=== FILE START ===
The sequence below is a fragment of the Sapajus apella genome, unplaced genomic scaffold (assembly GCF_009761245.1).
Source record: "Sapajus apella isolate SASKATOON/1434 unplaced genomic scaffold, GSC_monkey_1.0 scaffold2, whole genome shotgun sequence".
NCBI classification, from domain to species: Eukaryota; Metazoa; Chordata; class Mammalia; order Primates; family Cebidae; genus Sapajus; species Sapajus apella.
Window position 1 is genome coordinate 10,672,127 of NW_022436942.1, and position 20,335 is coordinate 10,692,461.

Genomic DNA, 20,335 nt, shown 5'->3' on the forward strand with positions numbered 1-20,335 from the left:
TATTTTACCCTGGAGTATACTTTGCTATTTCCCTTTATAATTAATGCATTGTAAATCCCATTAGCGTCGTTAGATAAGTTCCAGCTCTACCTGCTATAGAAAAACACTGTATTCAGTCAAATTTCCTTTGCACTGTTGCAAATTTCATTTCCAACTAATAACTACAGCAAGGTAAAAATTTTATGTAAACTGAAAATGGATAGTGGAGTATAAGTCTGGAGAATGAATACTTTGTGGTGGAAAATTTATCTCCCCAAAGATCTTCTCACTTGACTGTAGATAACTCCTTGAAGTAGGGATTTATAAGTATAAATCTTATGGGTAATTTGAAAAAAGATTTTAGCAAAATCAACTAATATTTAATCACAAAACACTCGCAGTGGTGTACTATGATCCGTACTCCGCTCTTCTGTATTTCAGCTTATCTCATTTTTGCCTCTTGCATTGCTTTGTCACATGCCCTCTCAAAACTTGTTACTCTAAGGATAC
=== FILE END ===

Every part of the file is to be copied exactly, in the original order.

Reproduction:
The sequence below is a fragment of the Sapajus apella genome, unplaced genomic scaffold (assembly GCF_009761245.1).
Source record: "Sapajus apella isolate SASKATOON/1434 unplaced genomic scaffold, GSC_monkey_1.0 scaffold2, whole genome shotgun sequence".
NCBI classification, from domain to species: Eukaryota; Metazoa; Chordata; class Mammalia; order Primates; family Cebidae; genus Sapajus; species Sapajus apella.
Window position 1 is genome coordinate 10,672,127 of NW_022436942.1, and position 20,335 is coordinate 10,692,461.

Genomic DNA, 20,335 nt, shown 5'->3' on the forward strand with positions numbered 1-20,335 from the left:
TATTTTACCCTGGAGTATACTTTGCTATTTCCCTTTATAATTAATGCATTGTAAATCCCATTAGCGTCGTTAGATAAGTTCCAGCTCTACCTGCTATAGAAAAACACTGTATTCAGTCAAATTTCCTTTGCACTGTTGCAAATTTCATTTCCAACTAATAACTACAGCAAGGTAAAAATTTTATGTAAACTGAAAATGGATAGTGGAGTATAAGTCTGGAGAATGAATACTTTGTGGTGGAAAATTTATCTCCCCAAAGATCTTCTCACTTGACTGTAGATAACTCCTTGAAGTAGGGATTTATAAGTATAAATCTTATGGGTAATTTGAAAAAAGATTTTAGCAAAATCAACTAATATTTAATCACAAAACACTCGCAGTGGTGTACTATGATCCGTACTCCGCTCTTCTGTATTTCAGCTTATCTCATTTTTGCCTCTTGCATTGCTTTGTCACATGCCCTCTCAAAACTTGTTACTCTAAGGATAC